Aristodemus of Miletus

Aristodemus of Miletus (Greek: Ἀριστόδημος; lived 4th century BC) was one of the oldest and most trusted friends of Antigonus Monophthalmus. He is described by Plutarch as an arch-flatterer of Antigonus.[1] Antigonus frequently used him on important diplomatic missions and occasionally entrusted him with military commands as well.

Aristodemus
Born
Miletus (high probability)
(modern-day Balat, Didim, Aydın, Turkey)
Died
Miletus (high probability)
(modern-day Balat, Didim, Aydın, Turkey)
NationalityCitizen of Miletus
Occupation(s)Diplomat, general, politician
Years activeLast two decades of the 4th century
Opponents

CareerEdit

He is first mentioned in 319 BC when he brought Antigonus the news of Antipater's death.[2]

GreeceEdit

In 314 BC Antigonus sent him to the Peloponnese with 1,000 talents, ordered him to maintain friendly relations with Polyperchon and his son Alexander, to collect as large a body of mercenaries, and to conduct the war against Cassander. On his arrival in Laconia, he obtained permission from the Spartans to engage mercenaries in their country, and thus raised an army of 8,000 men in the Peloponnese. In this Aristodemus was outstandingly successful.[3] The friendship with Polyperchon and his son Alexander was confirmed, and the former was made governor of the peninsula. The ruler of Ptolemaic Egypt, Ptolemy, who was allied with Cassander, sent a fleet against the general and the allies of Antigonus, and Cassander made considerable conquests in the Peloponnese. After his departure, Aristodemus and Alexander at first endeavoured in common to persuade the towns to expel the garrisons of Cassander, and recover their independence. But Alexander soon allowed himself to be made a traitor to the cause he had hitherto espoused, and was rewarded by Cassander with the chief command of his forces in the Peloponnese. In 314 BC Aristodemus invited the Aetolians to support the cause of Antigonus; and having raised a great number of mercenaries from among them, he attacked Alexander, who was besieging Cyllene, and compelled him to raise the siege. He then restored several other places, such as Patras in Achaea and Dyme in Aetolia, to what was then called freedom. In 312 BC Aristodemus was reinforced by Antigonus's nephews Polemaeus and Telesphorus who both sailed their armies to the Peloponnese.[4] Under the command of Polemaeus they brought all of Greece south of Thermopylae, except for Athens, into Antigonus's controle.[4] Cassander thereupon opened negotiations with Polemaeus; Artistodemus was one of the negotiators.[4] He was also sent to negotiate with Ptolemy in Egypt.[4] Through his negotiations he helped bring about the peace of 311 BC.[4] In 307 BC Aristodemus accompanied Demetrius on his great expedition to Greece to liberate Athens.[5] After Demetrius captured Piraeus Aristodemus was sent into Athens to negotiate with Demetrius of Phaleron, Cassanders's officer in charge of Athens.[4] As a result Cassander's forces withdrew from Athens, and Demetrius was able to proclaim the restoration of Athenian Democracy.[5]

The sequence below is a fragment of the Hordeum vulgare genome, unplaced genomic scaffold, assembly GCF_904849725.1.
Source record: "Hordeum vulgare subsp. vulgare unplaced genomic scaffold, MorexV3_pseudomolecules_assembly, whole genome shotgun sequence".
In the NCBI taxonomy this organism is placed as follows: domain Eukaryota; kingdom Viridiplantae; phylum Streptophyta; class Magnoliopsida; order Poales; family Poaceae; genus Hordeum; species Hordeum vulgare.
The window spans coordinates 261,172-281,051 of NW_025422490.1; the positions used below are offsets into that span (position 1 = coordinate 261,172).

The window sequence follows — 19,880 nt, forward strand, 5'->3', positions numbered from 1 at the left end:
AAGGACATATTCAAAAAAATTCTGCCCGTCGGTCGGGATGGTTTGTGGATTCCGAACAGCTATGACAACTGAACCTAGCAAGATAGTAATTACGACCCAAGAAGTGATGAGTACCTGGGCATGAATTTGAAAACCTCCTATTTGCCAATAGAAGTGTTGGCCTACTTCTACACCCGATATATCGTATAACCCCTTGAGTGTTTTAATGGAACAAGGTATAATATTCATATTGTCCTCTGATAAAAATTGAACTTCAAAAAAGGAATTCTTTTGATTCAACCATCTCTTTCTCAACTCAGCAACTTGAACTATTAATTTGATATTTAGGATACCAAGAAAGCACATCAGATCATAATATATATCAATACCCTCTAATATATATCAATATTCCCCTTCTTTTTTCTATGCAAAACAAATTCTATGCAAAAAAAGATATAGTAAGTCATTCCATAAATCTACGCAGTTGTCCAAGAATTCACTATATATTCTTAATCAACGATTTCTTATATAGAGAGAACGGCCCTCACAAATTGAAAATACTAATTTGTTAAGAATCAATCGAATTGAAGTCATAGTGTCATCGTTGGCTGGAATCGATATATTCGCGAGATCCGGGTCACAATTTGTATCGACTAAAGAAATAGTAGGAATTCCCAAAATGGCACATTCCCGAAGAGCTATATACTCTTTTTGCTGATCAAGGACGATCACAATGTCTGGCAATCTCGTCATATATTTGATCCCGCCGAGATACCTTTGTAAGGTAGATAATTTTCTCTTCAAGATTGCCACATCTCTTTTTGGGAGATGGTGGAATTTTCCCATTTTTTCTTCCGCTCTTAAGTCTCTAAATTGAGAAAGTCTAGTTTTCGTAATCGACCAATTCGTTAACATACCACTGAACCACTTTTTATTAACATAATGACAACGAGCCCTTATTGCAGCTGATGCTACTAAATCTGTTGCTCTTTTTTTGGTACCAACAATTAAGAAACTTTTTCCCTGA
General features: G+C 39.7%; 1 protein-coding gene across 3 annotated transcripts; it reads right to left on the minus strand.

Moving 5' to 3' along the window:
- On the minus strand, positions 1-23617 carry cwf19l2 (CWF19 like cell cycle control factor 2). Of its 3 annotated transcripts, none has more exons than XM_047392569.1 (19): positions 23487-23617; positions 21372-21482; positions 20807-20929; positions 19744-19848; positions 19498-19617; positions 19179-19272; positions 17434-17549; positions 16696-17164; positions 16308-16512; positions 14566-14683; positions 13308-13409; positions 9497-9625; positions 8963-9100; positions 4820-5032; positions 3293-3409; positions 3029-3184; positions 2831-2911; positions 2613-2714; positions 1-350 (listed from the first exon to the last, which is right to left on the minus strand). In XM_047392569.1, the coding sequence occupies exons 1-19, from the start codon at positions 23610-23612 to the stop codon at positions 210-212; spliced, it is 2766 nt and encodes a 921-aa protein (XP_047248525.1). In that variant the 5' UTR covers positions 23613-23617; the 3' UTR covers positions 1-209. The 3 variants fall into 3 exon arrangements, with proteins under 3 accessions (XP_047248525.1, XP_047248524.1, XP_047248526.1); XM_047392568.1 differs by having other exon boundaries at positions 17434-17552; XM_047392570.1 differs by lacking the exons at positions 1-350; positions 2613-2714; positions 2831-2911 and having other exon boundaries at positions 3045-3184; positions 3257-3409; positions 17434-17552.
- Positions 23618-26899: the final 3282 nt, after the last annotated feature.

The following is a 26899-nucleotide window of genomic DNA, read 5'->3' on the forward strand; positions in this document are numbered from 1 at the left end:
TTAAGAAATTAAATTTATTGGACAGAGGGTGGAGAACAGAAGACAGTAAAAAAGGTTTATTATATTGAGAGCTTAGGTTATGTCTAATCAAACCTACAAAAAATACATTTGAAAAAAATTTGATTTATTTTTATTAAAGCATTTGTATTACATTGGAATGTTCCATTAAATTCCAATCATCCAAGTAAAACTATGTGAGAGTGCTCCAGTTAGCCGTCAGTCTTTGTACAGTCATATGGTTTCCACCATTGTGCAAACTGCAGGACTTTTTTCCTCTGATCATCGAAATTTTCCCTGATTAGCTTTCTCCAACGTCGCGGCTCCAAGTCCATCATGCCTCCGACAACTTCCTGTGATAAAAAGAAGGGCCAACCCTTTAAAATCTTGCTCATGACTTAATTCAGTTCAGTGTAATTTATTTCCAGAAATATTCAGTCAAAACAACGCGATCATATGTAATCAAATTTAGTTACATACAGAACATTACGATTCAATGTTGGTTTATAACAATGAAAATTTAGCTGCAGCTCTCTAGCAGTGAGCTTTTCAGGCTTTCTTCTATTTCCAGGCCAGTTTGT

Back in AsiaEdit

When Antigonus commanded Demetrius to sail against Ptolemy's forces in Cyprus, Aristodemus accompanied him there.[6] He was present during the great naval battle near Cyprian Salamis, where Demetrius annihilated Ptolemy's fleet and captured the island.[6] Aristodemus was chosen to bring the news of the victory to Antigonus at his new city of Antigoneia-on-the-Orontes in Syria.[6] There he was instrumental in an elaborate charade to have Antigonus elevated to kingship.[6] Aristodemus landed from his ship alone and refused to give any indication of the news he bore, he advanced slowly to the royal palace, gathering a large crowd.[6] Meeting the by now worried Antigonus at the palace gate, he cried aloud, "Hail, King Antigonus!" and described the great victory won. Enthused the assembled crowd proclaimed Antigonus king.[6]

Return to MiletusEdit

After his great moment in Antigoneia Aristodemus went back to Miletus where he entered high office.[7]

SourcesEdit

  1. ^ Plutarch, Parallel Lives, Demetrius, XVII.
  2. ^ Diodorus Siculus, Bibliotheca Historica, XVIII 47,4.
  3. ^ Diodorus Siculus, Bibliotheca Historica, XIX 57,5; 60,1; 62,5; 63,3-64,4.
  4. ^ a b c d e f Richard A. Billows, Antigonos the One-Eyed and the Creation of the Hellenistic State, p.373.
  5. ^ a b Plutarch, Parallel Lives, Demetrius, IX.
  6. ^ a b c d e f Plutarch, Parallel Lives, Demetrius, 17,2-18,1.
  7. ^ Richard A. Billows, Antigonos the One-Eyed and the Creation of the Hellenistic State, p.374.

ReferencesEdit

  • Smith, William (editor); Dictionary of Greek and Roman Biography and Mythology, "Aristodemus (5)", Boston, (1867)
  •   This article incorporates text from a publication now in the public domainSmith, William, ed. (1870). "Aristodemus 5". Dictionary of Greek and Roman Biography and Mythology. p. 305.